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RPO is threatened by proposed budget cuts

In response to Gov. David Paterson’s proposed budget cuts, which include a nearly 20 percent cut in New York State Council on the Arts funding, Rochester Philharmonic Orchestra president and CEO Charles Owens and other leaders from major upstate orchestras traveled to Albany this week to testify at a joint legislative committee hearing on arts and tourism. This is an edited copy of his prepared statement:

To say that the last year and a half has been challenging for the RPO is an understatement. While the state of New York-and you, as our elected representatives-negotiate large deficits in the midst of the economic crisis, I come today to let you know that the effects of that economic turmoil go far beyond Albany and are being felt directly and drastically by organizations such as ours.

Last year, despite cost-cutting measures across the board, the RPO ended its 2009 fiscal year with a $776,000 deficit. Given the magnitude of the deficit, this year we reduced our budget by $1 million-a full 10 percent-including reductions in the salaries and benefits of our musicians and staff totaling more than a half-million dollars.

If that is not evidence enough of the challenges we face, let me tell you more about what contributed to last year’s deficit. In a typical year, 6,500 to 7,000 families contribute charitable gifts totaling approximately $2.5 million to our bottom line. Last year, in the wake of the Wall Street collapse, we lost 1,900 of our prior-year donors altogether-an astonishing 28 percent.

Our box office also took a hit as discretionary spending patterns changed from even our most loyal, longtime patrons. Beginning in January of 2009, after at least four consecutive years of steady growth in ticket sales, the RPO saw a dramatic drop in ticket purchases, further contributing to our historic deficit.

We are so grateful for the support of the New York State Council on the Arts-NYSCA. If not for their more than $250,000 in support last year, we would have faced a deficit in excess of $1 million.

Compounding the problem is the fact that this $776,000 deficit brings our organization’s total debt accumulation over the past 20 years to nearly $3 million. Right now, that debt is paralyzing the organization’s growth, and it goes without saying that we cannot sustain further cuts without considering changing our mission altogether.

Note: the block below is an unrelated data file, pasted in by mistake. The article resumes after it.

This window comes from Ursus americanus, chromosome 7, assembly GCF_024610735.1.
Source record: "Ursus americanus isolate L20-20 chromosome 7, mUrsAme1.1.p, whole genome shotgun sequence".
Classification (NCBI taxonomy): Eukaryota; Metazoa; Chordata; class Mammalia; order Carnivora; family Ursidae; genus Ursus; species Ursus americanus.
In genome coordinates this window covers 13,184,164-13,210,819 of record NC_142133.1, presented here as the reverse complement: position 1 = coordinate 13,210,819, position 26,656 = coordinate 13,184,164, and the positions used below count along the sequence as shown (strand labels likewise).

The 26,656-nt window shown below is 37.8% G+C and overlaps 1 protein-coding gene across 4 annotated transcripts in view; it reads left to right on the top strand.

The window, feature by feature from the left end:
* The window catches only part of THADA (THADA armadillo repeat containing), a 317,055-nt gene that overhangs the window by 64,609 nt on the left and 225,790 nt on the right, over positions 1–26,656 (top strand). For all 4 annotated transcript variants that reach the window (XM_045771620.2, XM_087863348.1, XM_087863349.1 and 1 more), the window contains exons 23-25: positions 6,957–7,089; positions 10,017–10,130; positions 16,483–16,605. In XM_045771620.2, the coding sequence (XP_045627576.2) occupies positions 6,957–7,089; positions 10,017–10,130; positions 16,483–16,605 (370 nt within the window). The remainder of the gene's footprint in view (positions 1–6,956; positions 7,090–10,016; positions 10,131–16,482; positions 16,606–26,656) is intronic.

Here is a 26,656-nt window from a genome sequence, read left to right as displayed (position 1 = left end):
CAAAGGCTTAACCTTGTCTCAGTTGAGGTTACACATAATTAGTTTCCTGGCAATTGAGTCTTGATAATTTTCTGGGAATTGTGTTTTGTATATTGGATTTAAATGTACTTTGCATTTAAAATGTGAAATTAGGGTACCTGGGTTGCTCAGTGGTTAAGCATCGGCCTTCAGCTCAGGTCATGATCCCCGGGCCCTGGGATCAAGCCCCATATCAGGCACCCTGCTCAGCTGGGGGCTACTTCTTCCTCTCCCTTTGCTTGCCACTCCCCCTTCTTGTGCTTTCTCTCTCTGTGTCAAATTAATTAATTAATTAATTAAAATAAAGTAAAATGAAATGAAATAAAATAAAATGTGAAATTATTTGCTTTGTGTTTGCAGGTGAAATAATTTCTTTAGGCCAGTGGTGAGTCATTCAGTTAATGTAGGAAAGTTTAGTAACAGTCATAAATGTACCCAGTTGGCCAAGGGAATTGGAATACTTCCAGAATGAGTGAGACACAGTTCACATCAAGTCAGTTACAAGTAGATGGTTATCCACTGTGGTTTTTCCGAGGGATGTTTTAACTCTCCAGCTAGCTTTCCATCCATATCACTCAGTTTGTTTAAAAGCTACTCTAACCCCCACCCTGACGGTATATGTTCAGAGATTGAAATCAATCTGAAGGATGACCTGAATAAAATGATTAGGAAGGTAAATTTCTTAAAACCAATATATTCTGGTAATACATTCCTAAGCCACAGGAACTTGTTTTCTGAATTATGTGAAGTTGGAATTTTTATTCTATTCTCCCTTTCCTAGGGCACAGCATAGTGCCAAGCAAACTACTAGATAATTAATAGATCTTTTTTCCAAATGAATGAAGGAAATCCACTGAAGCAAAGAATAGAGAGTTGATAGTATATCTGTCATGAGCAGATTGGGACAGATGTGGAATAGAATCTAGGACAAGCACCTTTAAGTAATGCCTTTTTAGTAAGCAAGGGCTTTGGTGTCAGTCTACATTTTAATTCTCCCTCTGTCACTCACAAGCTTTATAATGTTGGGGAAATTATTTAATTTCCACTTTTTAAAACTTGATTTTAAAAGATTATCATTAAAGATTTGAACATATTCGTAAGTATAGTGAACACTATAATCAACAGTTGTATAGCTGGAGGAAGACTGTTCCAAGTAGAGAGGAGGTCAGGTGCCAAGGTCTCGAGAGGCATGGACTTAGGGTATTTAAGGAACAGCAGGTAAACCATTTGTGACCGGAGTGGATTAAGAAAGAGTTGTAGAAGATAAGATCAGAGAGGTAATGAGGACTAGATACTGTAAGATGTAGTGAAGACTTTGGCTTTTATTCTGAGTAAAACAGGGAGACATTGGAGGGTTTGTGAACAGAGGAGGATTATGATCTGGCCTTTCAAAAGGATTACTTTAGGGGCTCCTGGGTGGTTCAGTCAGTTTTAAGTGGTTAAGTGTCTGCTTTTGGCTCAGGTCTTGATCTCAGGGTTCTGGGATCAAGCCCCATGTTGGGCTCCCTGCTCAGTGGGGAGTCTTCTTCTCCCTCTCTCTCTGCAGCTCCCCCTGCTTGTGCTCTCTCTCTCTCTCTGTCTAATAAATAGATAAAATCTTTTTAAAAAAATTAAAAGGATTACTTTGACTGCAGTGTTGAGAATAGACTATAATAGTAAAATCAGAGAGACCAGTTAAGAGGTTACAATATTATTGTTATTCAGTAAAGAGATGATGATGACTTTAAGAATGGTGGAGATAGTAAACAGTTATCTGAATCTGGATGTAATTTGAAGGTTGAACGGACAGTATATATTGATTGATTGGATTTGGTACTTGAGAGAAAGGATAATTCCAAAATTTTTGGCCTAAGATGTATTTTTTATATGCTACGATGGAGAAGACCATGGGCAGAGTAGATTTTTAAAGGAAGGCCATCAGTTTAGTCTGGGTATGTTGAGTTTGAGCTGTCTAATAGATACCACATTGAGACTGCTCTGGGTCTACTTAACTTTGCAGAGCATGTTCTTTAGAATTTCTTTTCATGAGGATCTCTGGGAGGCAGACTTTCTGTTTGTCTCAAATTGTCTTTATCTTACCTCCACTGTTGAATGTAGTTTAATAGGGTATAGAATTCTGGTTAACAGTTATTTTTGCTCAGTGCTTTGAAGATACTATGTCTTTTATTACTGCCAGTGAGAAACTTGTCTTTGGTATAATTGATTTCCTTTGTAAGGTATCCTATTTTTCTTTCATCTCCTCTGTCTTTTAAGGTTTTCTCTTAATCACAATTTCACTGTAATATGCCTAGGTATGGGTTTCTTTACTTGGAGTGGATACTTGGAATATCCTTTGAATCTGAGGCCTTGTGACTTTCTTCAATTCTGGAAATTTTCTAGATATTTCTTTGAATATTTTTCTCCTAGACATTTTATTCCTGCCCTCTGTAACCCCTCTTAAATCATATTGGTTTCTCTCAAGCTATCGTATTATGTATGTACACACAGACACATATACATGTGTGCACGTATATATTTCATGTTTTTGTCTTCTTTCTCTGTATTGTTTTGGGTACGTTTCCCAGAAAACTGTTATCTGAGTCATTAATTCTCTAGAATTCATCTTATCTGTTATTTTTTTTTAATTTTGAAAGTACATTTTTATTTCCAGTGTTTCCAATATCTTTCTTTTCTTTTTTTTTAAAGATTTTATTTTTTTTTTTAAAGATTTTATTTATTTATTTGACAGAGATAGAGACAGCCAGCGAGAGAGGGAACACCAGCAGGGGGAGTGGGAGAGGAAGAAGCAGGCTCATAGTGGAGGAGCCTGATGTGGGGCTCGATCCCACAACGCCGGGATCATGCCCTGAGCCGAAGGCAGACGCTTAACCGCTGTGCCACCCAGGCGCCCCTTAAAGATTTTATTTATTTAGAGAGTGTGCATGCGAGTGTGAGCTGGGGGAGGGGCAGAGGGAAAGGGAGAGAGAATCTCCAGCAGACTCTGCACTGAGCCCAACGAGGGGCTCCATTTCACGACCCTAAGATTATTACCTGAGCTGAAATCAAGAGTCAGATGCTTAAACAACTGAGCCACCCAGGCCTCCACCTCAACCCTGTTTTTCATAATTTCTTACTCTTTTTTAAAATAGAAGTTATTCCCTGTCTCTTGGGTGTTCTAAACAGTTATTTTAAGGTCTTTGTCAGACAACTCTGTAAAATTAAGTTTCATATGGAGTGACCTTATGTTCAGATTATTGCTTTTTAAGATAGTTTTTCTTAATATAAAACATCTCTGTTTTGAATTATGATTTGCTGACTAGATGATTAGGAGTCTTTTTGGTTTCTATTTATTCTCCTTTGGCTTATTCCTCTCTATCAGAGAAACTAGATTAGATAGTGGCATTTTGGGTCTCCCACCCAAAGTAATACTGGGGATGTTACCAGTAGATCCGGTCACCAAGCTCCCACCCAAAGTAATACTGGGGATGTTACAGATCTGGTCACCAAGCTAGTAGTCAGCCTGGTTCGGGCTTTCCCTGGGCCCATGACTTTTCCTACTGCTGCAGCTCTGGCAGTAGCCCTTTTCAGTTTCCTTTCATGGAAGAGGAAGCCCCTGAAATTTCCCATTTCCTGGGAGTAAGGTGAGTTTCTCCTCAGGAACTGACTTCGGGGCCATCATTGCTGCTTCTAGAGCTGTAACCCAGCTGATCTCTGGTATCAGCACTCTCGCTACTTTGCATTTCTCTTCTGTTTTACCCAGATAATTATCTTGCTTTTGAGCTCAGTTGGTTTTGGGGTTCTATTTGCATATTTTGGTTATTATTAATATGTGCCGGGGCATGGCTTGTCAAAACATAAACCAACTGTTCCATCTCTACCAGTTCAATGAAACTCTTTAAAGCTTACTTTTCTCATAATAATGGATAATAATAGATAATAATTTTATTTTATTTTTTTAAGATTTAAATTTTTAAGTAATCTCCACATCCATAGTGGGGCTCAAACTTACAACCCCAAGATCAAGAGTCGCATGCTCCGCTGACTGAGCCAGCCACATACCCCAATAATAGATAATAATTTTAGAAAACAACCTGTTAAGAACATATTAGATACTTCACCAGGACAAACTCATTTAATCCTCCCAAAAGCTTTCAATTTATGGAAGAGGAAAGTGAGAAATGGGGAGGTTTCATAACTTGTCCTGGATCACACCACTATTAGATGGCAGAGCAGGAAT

And that mission truly serves our community. The Rochester Philharmonic provides free concerts to more than 20,000 schoolchildren every year. In a day and age when music programs are being cut or drastically curtailed in many schools, many of these children would not be able to experience music, or be engaged in it, without our organization’s active partnerships with school districts throughout our region.

Beyond our many programs for young people are the tens of thousands of families and seniors who experience the RPO every year, often at deeply discounted rates. Without the ability to serve these audiences, our mission would be drastically altered.

While everyone can agree that we contribute directly to the quality of life in our community, it also is important to note that arts organizations serve a critical economic role in the heart of our center cities. Numerous studies have shown that public investment in the arts yields an enormous and tangible return to state and local economies, and the RPO is proof-positive of this phenomenon: In a single season alone, it’s estimated that our total annual spending of $10 million supports more than 360 jobs in our region. And in turn, that spending and those jobs generate more than $1 million in additional revenues for state and local governments.

The patrons who come downtown to our more than 100 concerts every year spend an estimated $2.5 million on their tickets-and another $2.5 million in local cafes, restaurants and hotels. This adds true, measurable economic vitality to downtown Rochester.

In summary, the very spirit and essence of the RPO-the organization that George Eastman founded so proudly in 1922-is being threatened. Our organization-and by extension, our community-is compromised by these proposed cuts.

I ask you to make a direct investment in the spirit of optimism and hope for Rochester and cities across the state by restoring the vital funds that NYSCA and other state agencies need to support the important work of the Rochester Philharmonic and other cultural organizations Without that support, we cannot do what we do best: present music that enriches our lives, inspires our children and adds economic vitality to our center cities-at a time when the people of New York need it most.

2/26/10 (c) 2010 Rochester Business Journal. To obtain permission to reprint this article, call 585-546-8303 or e-mail rbj@rbj.net.

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